Monday, May 19, 2014

Genesis 3: Scripture Memory for 2013 - 2014 School Year

We have had some interesting discussions about how to take responsibility for one's own choices--good and bad--while dwelling on these verses this year (and then face the consequences). M insisted we could celebrate and end the school year now that this part was complete. :)

I also like how she takes a deep breath again in the middle, just like last year's recitation. :)

Monday, April 22, 2013

Genesis 2--Memory Chapter for 2012-2013 SY

To continue in Genesis, M memorized the 2nd chapter this year. To make it more interesting, she saw some onyx and resin at a site in Pamukkale. She worked on one verse almost every week.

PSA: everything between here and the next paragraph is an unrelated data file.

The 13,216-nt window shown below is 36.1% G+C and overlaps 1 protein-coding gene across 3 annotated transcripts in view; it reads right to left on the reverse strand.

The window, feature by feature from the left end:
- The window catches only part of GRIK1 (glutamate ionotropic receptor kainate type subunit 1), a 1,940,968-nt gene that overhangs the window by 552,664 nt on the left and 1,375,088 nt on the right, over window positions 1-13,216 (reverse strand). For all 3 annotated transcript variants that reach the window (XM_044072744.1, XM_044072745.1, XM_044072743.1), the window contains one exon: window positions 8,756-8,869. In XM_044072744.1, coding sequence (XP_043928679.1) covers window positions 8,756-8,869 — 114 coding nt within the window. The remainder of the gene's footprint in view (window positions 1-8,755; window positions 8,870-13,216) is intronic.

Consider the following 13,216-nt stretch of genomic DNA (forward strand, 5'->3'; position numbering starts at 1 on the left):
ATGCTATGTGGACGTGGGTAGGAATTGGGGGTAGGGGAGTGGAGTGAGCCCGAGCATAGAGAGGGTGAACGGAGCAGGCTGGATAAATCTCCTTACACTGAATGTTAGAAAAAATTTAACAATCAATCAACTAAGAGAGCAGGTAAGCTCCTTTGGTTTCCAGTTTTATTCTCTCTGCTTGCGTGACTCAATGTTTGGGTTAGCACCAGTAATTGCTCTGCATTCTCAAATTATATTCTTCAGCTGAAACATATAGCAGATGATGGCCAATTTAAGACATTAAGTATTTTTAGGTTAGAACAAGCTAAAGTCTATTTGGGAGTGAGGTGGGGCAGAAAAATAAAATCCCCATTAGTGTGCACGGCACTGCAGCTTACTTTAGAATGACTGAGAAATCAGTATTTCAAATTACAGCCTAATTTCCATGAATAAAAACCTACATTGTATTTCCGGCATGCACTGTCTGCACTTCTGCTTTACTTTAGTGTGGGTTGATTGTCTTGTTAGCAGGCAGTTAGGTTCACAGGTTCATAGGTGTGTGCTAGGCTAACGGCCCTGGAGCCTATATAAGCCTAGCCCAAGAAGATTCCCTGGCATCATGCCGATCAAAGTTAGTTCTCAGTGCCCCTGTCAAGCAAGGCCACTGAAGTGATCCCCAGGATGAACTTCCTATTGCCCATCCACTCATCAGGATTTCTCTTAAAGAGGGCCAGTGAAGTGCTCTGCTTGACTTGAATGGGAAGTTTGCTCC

Wednesday, November 07, 2012

Comfort in the Sovereign One

Daniel 2.20-23:

"Praise be to the name of God for ever and ever; wisdom and power are his. He changes times and seasons; he sets up kings and deposes them. He gives wisdom to the wise and knowledge to the discerning. He reveals deep and hidden things; he knows what lies in darkness, and light dwells with him. I thank and praise you, O God of my fathers: You have given me wisdom and power, you have made known to me what we asked of you, you have made known to us the dream of the king."


We missed voting in this year's Presidential election because we neglected to realize some logistics of being overseas and not knowing what to do when we didn't receive our ballots in time to send them back. I was kicking myself over and over for not being more diligent about the process, but I have to remember: I serve a sovereign God. We are given the privilege to vote in our country, and we should exercise that right, but I need to trust not in my vote but in my God.

A great article by Russ Moore also encourages me at this time: .
Praise be to the name of God for ever and ever; wisdom and power are his.